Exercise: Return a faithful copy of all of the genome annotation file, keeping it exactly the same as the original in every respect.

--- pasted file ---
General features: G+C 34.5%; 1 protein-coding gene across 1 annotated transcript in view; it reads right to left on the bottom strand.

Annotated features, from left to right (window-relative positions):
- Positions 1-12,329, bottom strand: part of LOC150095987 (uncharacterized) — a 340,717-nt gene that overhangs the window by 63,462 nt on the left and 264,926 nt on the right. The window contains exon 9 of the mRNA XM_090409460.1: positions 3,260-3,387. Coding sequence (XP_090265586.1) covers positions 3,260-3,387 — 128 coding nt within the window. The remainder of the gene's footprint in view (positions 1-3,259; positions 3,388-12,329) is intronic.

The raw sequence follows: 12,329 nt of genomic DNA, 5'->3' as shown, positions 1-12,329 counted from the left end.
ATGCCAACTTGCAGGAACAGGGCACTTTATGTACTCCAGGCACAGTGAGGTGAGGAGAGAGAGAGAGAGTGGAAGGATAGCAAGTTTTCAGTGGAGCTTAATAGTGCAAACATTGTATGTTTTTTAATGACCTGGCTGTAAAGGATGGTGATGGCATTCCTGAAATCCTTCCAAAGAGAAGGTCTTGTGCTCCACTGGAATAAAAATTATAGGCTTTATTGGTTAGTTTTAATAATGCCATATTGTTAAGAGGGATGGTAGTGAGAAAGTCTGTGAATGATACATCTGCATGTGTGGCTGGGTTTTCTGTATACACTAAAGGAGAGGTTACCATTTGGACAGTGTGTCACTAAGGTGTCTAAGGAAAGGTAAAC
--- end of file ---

General features: G+C 34.5%; 1 protein-coding gene across 1 annotated transcript in view; it reads right to left on the bottom strand.

Annotated features, from left to right (window-relative positions):
- Positions 1-12,329, bottom strand: part of LOC150095987 (uncharacterized) — a 340,717-nt gene that overhangs the window by 63,462 nt on the left and 264,926 nt on the right. The window contains exon 9 of the mRNA XM_090409460.1: positions 3,260-3,387. Coding sequence (XP_090265586.1) covers positions 3,260-3,387 — 128 coding nt within the window. The remainder of the gene's footprint in view (positions 1-3,259; positions 3,388-12,329) is intronic.

The raw sequence follows: 12,329 nt of genomic DNA, 5'->3' as shown, positions 1-12,329 counted from the left end.
ATGCCAACTTGCAGGAACAGGGCACTTTATGTACTCCAGGCACAGTGAGGTGAGGAGAGAGAGAGAGAGTGGAAGGATAGCAAGTTTTCAGTGGAGCTTAATAGTGCAAACATTGTATGTTTTTTAATGACCTGGCTGTAAAGGATGGTGATGGCATTCCTGAAATCCTTCCAAAGAGAAGGTCTTGTGCTCCACTGGAATAAAAATTATAGGCTTTATTGGTTAGTTTTAATAATGCCATATTGTTAAGAGGGATGGTAGTGAGAAAGTCTGTGAATGATACATCTGCATGTGTGGCTGGGTTTTCTGTATACACTAAAGGAGAGGTTACCATTTGGACAGTGTGTCACTAAGGTGTCTAAGGAAAGGTAAAC